‘We learnt from her a love and respect for music’ - cellist Natalia Shakhovskaya

02 Shakhovskaya, photo by Igor Grossmann

Oskar Falta examines Natalia Shakhovskaya’s life and hears from some of her former pupils about her exacting teaching style

Discover more Featured Stories like this in The Strad Playing Hub.

Read more premium content for subscribers here

The Russian cellist Natalia Shakhovskaya (1935–2017) was one of the 20th century’s most prominent advocates for the cello. Keeping a low profile, partly because of the Soviet era’s political restrictions but also due to her own integrity, through her pedagogy she extended the lineage of the Russian cello school into our times. Although for most of her lifetime she stayed in Russia, where she became a teaching celebrity, her Moscow studio attracted cello students from all corners of the world. Her influence spread even further when she became a professor in Madrid. The list of her students includes many leading cellists, such as Boris Andrianov, Fernando Arias, Suren Bagratuni, Pablo Ferrández, Carmen María Elena González, Truls Mørk, Alexander Ramm, Kirill Rodin, Denis Shapovalov, Daniel Veis, Sonia Wieder-Atherton and Shakhovskaya’s own daughter Olga Galochkina, to name but a few…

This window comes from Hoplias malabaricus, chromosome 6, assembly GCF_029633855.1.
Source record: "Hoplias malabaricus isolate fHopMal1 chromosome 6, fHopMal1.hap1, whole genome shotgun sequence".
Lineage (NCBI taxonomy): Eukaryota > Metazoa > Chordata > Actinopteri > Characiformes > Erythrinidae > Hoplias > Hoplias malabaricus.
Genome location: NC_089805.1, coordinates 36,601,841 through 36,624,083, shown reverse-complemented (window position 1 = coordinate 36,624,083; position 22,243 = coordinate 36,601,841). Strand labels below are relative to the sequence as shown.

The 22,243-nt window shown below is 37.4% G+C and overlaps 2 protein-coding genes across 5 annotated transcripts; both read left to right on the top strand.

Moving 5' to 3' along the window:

Already subscribed? Please sign in

Subscribe to continue reading…

We’re delighted that you are enjoying our website. For a limited period, you can try an online subscription to The Strad completely free of charge.

  • Free 7-day trial

    Not sure about subscribing? Sign up now to read this article in full and you’ll also receive unlimited access to premium online content, including the digital edition and online archive for 7 days.

    No strings attached – we won’t ask for your card details

  • Subscribe 

    No more paywalls. To enjoy the best in-depth features and analysis from The Strad’s latest and past issues, upgrade to a subscription now. You’ll also enjoy regular issues and special supplements* and access to an online archive of issues back to 2010.


* Issues and supplements are available as both print and digital editions. Online subscribers will only receive access to the digital versions.